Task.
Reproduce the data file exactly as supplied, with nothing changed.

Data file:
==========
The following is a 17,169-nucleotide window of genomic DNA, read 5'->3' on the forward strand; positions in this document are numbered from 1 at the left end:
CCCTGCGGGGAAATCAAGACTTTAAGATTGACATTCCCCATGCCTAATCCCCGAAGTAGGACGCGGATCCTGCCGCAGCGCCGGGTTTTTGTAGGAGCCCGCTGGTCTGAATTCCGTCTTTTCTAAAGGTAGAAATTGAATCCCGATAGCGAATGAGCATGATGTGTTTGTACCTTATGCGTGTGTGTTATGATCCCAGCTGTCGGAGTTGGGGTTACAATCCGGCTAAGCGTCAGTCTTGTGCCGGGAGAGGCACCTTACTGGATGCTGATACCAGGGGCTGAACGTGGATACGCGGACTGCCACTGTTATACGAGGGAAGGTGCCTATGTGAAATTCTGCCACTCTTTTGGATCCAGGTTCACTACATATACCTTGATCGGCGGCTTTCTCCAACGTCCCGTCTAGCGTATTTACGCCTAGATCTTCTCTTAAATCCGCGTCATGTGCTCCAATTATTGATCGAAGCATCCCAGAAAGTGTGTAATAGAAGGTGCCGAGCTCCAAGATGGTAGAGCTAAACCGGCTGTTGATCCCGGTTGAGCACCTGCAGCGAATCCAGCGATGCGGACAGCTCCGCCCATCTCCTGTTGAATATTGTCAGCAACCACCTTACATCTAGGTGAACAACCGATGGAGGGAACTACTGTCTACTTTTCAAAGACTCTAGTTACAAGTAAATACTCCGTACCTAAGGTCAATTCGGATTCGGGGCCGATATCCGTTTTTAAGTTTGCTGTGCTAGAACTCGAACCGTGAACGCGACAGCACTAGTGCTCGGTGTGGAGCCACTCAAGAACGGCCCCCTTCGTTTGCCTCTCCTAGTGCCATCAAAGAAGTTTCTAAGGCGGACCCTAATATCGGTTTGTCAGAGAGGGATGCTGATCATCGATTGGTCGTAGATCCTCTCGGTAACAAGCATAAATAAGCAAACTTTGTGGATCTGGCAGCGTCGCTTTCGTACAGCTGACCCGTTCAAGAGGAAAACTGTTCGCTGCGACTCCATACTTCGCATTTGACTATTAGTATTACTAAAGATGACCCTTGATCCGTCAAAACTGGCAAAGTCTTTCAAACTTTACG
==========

The following is a 17,169-nucleotide window of genomic DNA, read 5'->3' on the forward strand; positions in this document are numbered from 1 at the left end:
CCCTGCGGGGAAATCAAGACTTTAAGATTGACATTCCCCATGCCTAATCCCCGAAGTAGGACGCGGATCCTGCCGCAGCGCCGGGTTTTTGTAGGAGCCCGCTGGTCTGAATTCCGTCTTTTCTAAAGGTAGAAATTGAATCCCGATAGCGAATGAGCATGATGTGTTTGTACCTTATGCGTGTGTGTTATGATCCCAGCTGTCGGAGTTGGGGTTACAATCCGGCTAAGCGTCAGTCTTGTGCCGGGAGAGGCACCTTACTGGATGCTGATACCAGGGGCTGAACGTGGATACGCGGACTGCCACTGTTATACGAGGGAAGGTGCCTATGTGAAATTCTGCCACTCTTTTGGATCCAGGTTCACTACATATACCTTGATCGGCGGCTTTCTCCAACGTCCCGTCTAGCGTATTTACGCCTAGATCTTCTCTTAAATCCGCGTCATGTGCTCCAATTATTGATCGAAGCATCCCAGAAAGTGTGTAATAGAAGGTGCCGAGCTCCAAGATGGTAGAGCTAAACCGGCTGTTGATCCCGGTTGAGCACCTGCAGCGAATCCAGCGATGCGGACAGCTCCGCCCATCTCCTGTTGAATATTGTCAGCAACCACCTTACATCTAGGTGAACAACCGATGGAGGGAACTACTGTCTACTTTTCAAAGACTCTAGTTACAAGTAAATACTCCGTACCTAAGGTCAATTCGGATTCGGGGCCGATATCCGTTTTTAAGTTTGCTGTGCTAGAACTCGAACCGTGAACGCGACAGCACTAGTGCTCGGTGTGGAGCCACTCAAGAACGGCCCCCTTCGTTTGCCTCTCCTAGTGCCATCAAAGAAGTTTCTAAGGCGGACCCTAATATCGGTTTGTCAGAGAGGGATGCTGATCATCGATTGGTCGTAGATCCTCTCGGTAACAAGCATAAATAAGCAAACTTTGTGGATCTGGCAGCGTCGCTTTCGTACAGCTGACCCGTTCAAGAGGAAAACTGTTCGCTGCGACTCCATACTTCGCATTTGACTATTAGTATTACTAAAGATGACCCTTGATCCGTCAAAACTGGCAAAGTCTTTCAAACTTTACG